Burma's military government is moving the capital of the country from the port city of Rangoon to Pyinmana, in a mountainous region some three-hundred-ninety kilometers to the north. "The government is crazy," one Rangoon resident told the Washington Post newspaper. "Everybody hates this idea," he said.
Some observers say that the decision to move the capital was made solely by General Than Shwe, head of Burma's ruling military junta. The new location in a remote area is another sign of Burma's isolation from the rest of the world.
The Burmese government's policies of human rights violations, and the detention of human rights activists like Nobel peace prize winner Aung Sun Suu Kyi, have had a negative impact on the population. The independent monitoring group Human Rights Watch estimates that since the 1960s, Burma's military junta has created more than one million internally displaced people. There are one-hundred-forty-thousand Burmese refugees in Thailand, twenty-thousand in Bangladesh, and twelve-thousand-five-hundred in Malaysia.
According to the U.S. State Department's latest Supporting Human Rights and Democracy report, Burmese citizens "do not have the right to change their government. Security forces continue to commit extrajudicial killings, rape, and forcible relocation of persons, use forced labor, and conscript child soldiers."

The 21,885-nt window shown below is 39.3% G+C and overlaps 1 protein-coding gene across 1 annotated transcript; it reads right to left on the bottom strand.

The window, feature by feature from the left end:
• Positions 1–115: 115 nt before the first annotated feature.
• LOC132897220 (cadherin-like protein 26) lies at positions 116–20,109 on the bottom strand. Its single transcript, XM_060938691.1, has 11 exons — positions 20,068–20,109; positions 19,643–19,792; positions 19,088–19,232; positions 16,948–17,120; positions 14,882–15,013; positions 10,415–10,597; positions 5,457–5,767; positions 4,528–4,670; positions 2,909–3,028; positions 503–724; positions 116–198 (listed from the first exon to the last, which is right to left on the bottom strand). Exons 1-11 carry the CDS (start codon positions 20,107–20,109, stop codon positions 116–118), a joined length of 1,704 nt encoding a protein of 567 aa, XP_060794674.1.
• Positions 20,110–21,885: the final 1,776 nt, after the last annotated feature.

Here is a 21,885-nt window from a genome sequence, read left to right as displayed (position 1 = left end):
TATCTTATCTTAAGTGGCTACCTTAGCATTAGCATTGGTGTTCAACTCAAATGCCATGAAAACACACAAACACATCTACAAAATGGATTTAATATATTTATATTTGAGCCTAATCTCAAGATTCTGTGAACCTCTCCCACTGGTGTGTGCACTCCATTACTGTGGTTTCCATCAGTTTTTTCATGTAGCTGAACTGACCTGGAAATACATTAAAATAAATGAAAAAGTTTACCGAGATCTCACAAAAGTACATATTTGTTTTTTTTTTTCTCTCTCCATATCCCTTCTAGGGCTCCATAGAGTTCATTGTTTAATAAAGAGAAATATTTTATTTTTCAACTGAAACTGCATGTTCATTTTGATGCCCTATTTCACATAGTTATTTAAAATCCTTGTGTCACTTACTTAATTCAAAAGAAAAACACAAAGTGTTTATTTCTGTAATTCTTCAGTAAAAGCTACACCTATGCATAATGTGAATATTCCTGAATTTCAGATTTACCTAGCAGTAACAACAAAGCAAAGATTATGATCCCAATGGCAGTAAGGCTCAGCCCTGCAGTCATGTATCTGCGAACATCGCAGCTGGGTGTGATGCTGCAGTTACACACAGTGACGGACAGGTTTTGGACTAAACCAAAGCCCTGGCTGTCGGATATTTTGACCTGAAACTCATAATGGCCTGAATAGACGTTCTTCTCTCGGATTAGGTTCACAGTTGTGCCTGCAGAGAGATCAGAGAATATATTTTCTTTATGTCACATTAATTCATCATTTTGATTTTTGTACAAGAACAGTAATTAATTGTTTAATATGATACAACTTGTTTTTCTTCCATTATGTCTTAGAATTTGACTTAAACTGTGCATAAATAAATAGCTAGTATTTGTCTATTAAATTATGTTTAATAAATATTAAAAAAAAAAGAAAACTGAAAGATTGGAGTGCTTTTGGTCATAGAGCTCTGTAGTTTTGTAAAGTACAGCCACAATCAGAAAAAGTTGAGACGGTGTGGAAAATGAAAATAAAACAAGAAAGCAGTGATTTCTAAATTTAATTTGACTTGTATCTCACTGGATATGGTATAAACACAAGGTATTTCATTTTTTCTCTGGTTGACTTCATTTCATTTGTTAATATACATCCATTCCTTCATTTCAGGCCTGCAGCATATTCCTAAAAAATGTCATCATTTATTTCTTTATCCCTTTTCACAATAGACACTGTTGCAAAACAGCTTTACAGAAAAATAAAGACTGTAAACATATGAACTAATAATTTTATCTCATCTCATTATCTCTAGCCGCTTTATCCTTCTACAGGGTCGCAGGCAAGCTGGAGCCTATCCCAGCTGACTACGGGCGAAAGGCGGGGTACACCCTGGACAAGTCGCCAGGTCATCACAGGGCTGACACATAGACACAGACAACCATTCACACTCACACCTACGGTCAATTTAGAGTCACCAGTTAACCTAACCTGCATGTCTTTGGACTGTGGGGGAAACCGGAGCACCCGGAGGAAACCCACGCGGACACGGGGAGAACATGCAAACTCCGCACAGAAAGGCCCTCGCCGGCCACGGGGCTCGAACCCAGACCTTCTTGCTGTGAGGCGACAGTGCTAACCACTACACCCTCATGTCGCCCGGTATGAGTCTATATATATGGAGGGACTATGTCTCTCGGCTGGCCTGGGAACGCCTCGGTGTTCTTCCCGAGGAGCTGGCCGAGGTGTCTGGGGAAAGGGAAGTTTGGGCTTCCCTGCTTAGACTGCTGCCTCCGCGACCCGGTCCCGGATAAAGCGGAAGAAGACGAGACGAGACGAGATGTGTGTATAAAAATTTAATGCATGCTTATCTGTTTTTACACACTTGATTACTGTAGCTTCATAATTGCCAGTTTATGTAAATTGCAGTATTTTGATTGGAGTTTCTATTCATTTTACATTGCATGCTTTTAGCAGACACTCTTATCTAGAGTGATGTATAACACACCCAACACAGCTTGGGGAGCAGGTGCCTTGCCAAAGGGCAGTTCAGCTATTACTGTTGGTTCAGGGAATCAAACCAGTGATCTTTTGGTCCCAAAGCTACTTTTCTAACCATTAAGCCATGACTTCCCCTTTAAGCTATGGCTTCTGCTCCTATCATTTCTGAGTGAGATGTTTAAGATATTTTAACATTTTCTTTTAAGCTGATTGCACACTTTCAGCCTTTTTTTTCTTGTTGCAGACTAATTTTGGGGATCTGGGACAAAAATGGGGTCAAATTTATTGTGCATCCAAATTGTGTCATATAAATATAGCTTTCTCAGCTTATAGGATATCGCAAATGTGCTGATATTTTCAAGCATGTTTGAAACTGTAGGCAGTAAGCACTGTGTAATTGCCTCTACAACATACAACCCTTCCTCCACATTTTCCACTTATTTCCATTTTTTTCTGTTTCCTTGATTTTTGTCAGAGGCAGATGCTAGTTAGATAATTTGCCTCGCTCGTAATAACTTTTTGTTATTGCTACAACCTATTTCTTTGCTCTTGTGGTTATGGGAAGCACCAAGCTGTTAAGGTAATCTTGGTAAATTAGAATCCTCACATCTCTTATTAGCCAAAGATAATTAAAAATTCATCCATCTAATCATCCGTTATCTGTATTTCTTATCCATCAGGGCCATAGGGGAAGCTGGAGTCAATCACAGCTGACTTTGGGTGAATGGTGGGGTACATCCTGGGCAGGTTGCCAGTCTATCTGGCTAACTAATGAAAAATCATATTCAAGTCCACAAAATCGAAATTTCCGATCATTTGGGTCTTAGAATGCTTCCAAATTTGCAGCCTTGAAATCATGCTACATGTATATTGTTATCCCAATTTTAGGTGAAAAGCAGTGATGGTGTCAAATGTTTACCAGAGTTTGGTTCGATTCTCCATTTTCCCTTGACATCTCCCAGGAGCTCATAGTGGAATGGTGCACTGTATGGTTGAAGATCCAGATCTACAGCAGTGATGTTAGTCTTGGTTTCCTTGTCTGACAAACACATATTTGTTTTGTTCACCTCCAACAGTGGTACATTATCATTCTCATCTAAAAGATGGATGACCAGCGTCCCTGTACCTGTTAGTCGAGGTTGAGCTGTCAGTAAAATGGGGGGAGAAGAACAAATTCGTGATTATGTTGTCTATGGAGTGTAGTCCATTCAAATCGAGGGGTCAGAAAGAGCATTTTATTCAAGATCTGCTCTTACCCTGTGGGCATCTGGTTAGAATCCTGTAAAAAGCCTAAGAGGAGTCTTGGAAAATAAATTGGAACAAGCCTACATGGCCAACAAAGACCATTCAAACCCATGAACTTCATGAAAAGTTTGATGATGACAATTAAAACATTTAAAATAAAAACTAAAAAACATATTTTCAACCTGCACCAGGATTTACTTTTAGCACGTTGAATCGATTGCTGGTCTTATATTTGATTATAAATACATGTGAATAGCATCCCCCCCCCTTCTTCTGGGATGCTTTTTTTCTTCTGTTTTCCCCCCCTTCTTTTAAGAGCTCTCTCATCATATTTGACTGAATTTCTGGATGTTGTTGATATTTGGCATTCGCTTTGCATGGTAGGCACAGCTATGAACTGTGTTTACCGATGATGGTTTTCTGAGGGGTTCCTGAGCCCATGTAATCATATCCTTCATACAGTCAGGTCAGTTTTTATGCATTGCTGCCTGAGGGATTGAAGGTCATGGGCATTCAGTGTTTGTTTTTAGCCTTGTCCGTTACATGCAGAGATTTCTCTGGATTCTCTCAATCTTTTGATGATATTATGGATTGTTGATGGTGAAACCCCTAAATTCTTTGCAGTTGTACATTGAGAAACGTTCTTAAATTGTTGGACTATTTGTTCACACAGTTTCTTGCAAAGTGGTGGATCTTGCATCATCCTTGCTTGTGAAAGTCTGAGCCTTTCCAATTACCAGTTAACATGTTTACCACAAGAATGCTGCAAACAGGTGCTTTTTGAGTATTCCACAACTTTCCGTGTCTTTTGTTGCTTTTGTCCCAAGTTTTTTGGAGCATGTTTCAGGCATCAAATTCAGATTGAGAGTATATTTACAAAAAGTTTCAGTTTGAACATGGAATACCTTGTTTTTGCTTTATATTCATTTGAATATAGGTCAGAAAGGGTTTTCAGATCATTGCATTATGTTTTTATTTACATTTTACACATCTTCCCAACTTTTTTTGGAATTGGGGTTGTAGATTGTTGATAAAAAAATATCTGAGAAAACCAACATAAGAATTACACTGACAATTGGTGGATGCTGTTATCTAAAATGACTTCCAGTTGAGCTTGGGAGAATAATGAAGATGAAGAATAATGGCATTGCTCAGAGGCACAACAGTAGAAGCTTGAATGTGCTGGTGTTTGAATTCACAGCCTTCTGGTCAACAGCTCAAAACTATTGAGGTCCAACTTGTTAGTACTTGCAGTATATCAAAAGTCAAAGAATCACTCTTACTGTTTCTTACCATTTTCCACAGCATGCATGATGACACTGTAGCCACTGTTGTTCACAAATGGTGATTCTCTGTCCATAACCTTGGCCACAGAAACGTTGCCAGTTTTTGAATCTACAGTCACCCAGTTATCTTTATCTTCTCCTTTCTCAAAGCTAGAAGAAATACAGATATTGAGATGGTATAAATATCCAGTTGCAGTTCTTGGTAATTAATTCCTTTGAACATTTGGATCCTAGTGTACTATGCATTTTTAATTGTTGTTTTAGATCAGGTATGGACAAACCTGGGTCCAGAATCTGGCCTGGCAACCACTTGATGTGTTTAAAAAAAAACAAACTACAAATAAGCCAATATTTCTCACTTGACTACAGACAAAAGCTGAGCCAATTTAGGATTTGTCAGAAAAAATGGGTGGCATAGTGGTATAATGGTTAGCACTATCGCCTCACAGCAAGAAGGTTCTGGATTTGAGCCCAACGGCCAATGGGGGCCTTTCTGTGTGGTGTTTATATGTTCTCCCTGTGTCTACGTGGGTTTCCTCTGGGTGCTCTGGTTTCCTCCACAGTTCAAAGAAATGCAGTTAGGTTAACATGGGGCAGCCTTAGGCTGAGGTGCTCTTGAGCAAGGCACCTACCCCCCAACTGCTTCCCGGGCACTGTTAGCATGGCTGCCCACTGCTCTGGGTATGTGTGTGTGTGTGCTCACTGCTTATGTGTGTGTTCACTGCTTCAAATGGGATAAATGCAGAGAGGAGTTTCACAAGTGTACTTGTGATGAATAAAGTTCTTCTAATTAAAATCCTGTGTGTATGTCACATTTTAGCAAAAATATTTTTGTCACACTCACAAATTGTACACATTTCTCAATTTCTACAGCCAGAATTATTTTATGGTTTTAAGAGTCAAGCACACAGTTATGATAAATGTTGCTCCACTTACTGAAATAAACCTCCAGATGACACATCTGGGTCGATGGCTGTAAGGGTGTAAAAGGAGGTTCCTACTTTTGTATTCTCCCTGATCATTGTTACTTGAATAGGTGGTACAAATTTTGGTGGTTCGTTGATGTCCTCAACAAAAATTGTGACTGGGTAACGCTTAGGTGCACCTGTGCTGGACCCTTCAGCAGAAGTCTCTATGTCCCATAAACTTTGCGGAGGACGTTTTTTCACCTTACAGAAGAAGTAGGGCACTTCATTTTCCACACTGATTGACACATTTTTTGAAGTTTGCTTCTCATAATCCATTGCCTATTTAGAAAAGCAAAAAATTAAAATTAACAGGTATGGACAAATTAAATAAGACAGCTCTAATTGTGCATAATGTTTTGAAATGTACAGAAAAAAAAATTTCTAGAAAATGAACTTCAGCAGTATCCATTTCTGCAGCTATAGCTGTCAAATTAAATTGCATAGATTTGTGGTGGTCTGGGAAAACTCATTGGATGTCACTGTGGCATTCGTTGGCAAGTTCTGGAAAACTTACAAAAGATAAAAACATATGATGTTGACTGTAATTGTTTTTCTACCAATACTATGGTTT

The United Nations Security Council has been briefed on the situation in Burma. Several members, including the U.S., say that Burma's deterioration, and the detention of political opponents, threatens regional stability. U.S. Secretary of State Condoleezza Rice has said that when "tyrannical" governments like Burma abuse their citizens, it is the responsibility of free countries to speak out:
"I understand that a lot of countries that are neighbors of Burma feel the need to engage them. But, I would hope that engagement also takes the form of being serious about the really quite appalling human rights situation in Burma."
President George W. Bush says, "The people of Burma live in the darkness of tyranny. But the light of freedom shines in their hearts. Mr. Bush says, Burmese "want their liberty – and one day, they will have it."
The preceding was an editorial reflecting the views of the United States Government.